Paradoxically, while agriculture appears to be a buffer sector during the COVID-19 crisis in several Sub-Saharan African countries with agricultural production, food insecurity in Africa seems to be increasing. The negative effect of COVID-19 in addition to border disruptions and anti-COVID-19 policy measures have impacted all stages of agricultural value chains, from input supply to production, distribution logistics, and consumption, elevating the risks of food insecurity, hunger, and malnutrition. All pillars of food security (availability, access, utilization, stability) have suffered from COVID-19-induced disturbances in the global food system. With global food exports barely affected, it was expected that developing economies, particularly those in Africa that rely on food imports, would suffer the worst effects. Rising food prices due to import shortages of certain grains, such as rice, were expected to pose a particular challenge to food access and availability.
The East African Community (EAC) private sector is taking steps to adopt a self-regulatory framework for food safety and quality standards for coffee, fresh fruits, and vegetables as required by national, regional, continental, and global markets, reads a statement from a high-level stakeholder workshop held on April 18, 2023, in Tanzania.
This framework aims to influence value chain stakeholders to observe safety and standards that make their goods competitive in international and regional markets and safe for consumers and to improve the quality and safety of fresh fruits and vegetables in the region.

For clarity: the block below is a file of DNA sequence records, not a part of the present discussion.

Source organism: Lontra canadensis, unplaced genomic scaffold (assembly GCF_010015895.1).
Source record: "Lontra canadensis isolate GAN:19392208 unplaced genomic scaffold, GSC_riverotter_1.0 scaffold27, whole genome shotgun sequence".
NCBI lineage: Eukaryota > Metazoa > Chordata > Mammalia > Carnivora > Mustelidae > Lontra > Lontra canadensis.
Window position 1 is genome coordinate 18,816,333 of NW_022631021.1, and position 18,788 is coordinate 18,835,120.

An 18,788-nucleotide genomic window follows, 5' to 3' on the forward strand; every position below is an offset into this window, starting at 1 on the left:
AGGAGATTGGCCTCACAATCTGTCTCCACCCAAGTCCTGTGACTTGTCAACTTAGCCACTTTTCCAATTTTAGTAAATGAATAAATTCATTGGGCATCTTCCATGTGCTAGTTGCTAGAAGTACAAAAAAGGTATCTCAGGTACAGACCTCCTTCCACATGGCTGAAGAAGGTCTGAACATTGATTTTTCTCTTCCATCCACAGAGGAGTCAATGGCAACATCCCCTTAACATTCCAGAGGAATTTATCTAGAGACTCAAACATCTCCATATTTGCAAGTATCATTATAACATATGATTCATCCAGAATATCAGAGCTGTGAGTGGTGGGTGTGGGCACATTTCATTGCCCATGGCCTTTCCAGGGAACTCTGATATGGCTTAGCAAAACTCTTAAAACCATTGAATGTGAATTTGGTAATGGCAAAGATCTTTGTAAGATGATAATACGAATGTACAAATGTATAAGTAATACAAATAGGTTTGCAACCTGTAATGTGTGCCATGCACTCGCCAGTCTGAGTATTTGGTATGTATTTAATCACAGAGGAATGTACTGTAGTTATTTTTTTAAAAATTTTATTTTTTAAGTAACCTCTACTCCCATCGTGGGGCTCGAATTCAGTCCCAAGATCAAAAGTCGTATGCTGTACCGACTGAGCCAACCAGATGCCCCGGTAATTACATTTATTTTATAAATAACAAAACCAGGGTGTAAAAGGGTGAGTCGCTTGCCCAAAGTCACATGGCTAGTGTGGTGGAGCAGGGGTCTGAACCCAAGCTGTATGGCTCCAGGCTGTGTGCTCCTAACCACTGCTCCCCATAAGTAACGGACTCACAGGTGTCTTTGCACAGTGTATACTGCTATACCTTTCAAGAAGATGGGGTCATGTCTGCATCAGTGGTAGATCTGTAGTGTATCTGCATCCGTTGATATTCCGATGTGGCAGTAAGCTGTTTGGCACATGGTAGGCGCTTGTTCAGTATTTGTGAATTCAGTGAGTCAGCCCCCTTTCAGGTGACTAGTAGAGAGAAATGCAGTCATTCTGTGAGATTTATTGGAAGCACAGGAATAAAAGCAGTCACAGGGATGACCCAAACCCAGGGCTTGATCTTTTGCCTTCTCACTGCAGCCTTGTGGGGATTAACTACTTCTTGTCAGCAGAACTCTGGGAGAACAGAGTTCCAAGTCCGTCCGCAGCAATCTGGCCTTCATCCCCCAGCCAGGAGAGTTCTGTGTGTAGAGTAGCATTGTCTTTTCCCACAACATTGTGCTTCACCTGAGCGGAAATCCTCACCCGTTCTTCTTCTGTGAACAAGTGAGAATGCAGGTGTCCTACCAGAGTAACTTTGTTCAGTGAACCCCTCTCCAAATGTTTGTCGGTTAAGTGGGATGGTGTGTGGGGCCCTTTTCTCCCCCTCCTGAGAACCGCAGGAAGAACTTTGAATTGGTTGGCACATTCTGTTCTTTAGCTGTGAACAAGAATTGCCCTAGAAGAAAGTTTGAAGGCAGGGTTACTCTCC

On her part, Estella Aryada, the GIZ MARKUP Program Coordinator, pointed out that the respective Partner States should support the Private Sector in implementing the Framework. “The benefits of reduced certification costs and delays can create an environment of trust among consumers in both local and international markets”.
AFGRI highlights turnaround success (Engineering News)
Following a “tumultuous and challenging” period, agricultural services company AFGRI Group has entered its centennial year “restructured, refocused and re-aligned”, it says in a statement.
Over the last 24 months, a far-reaching and extensive turnaround programme has been successfully implemented to realign the group around its core focus of partnering meaningfully with those involved in the South African agribusiness industry by delivering tangible value to its clients, the company highlights.
China backs Africa in pursuing independent path for development: Xi (Anadolu Agency)
China said on Wednesday that Beijing strongly supports Africa in pursuing “a unique and independent development path.” “China and Africa need to strengthen solidarity and cooperation more than ever,” President Xi Jinping told his Gabonese counterpart Ali Bongo Ondimba who is on a state visit to China.